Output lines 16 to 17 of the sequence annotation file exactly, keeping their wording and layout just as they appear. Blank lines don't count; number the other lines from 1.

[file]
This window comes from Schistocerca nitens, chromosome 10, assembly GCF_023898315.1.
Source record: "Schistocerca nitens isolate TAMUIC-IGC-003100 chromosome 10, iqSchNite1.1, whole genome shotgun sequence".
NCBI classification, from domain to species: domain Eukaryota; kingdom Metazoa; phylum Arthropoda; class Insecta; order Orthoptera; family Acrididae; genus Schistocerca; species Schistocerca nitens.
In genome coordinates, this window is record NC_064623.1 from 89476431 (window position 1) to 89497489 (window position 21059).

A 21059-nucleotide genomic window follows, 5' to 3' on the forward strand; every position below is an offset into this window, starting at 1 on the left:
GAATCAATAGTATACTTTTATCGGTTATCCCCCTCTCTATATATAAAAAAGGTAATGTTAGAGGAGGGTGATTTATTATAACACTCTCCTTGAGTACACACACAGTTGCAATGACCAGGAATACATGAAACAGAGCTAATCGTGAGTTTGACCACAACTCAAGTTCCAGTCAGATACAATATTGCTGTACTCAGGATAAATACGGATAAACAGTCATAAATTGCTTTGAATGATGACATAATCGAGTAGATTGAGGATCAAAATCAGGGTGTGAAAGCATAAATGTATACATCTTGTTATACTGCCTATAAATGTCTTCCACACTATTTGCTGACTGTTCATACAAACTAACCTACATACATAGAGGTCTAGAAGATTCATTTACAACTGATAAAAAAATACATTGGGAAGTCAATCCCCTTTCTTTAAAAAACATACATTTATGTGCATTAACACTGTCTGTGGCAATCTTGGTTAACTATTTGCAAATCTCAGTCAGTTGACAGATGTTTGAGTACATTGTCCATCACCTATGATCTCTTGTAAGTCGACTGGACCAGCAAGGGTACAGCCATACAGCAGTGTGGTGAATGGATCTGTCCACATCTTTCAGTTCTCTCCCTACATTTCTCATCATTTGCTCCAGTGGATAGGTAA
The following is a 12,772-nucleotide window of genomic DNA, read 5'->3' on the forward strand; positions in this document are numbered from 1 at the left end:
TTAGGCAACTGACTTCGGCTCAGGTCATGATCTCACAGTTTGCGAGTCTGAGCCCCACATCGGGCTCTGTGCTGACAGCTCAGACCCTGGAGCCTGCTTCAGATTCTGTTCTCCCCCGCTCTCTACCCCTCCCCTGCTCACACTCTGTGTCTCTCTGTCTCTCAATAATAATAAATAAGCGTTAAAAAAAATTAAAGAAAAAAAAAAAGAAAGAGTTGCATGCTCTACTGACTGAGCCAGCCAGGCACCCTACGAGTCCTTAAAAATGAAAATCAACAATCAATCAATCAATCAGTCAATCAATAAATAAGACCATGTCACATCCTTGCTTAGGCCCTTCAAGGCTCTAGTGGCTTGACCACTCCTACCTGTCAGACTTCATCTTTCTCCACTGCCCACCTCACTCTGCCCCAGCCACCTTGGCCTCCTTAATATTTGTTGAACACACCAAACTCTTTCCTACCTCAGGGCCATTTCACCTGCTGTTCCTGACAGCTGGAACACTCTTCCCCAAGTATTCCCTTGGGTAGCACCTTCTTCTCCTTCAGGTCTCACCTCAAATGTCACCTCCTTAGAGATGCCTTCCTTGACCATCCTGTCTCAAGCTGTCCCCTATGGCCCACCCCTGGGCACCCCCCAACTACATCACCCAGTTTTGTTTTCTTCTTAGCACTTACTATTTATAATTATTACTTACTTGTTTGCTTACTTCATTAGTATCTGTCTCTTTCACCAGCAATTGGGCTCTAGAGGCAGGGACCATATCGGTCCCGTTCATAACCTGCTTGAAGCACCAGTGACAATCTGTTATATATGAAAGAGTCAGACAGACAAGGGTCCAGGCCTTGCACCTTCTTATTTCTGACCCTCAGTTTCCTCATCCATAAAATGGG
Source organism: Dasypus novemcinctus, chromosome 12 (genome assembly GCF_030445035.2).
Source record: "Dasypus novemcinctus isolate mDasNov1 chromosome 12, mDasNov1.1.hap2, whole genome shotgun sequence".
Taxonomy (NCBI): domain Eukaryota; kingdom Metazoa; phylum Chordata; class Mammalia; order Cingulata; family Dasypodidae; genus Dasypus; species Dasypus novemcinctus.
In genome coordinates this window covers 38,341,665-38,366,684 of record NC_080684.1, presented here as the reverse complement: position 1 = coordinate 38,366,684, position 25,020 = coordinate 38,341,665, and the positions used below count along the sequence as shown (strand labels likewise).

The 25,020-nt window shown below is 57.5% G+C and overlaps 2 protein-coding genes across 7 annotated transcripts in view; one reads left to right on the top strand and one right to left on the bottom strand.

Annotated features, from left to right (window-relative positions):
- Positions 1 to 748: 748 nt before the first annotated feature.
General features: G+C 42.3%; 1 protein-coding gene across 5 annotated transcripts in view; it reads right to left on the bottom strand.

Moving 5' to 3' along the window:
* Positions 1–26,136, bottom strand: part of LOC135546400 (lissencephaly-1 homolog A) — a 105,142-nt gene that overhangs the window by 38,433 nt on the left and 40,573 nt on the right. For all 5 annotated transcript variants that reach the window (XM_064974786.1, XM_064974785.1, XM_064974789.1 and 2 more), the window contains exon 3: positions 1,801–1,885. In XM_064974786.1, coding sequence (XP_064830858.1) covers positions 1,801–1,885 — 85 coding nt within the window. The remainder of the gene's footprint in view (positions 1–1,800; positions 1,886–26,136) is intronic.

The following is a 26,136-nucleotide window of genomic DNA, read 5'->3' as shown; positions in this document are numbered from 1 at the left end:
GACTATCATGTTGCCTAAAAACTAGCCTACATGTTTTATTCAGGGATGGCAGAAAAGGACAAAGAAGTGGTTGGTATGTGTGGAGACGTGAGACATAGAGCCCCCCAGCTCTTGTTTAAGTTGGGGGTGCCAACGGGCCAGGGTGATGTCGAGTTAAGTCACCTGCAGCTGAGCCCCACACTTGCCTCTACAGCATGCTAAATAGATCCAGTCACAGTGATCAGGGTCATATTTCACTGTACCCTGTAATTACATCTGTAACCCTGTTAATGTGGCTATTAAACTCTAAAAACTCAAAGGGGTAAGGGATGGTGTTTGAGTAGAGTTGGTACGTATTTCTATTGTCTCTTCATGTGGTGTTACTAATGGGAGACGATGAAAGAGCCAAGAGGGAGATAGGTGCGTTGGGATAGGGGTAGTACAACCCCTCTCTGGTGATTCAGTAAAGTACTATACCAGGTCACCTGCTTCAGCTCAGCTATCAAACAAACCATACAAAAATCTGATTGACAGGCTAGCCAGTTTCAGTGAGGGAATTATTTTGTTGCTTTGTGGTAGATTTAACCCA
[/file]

General features: G+C 42.3%; 1 protein-coding gene across 5 annotated transcripts in view; it reads right to left on the bottom strand.

Moving 5' to 3' along the window: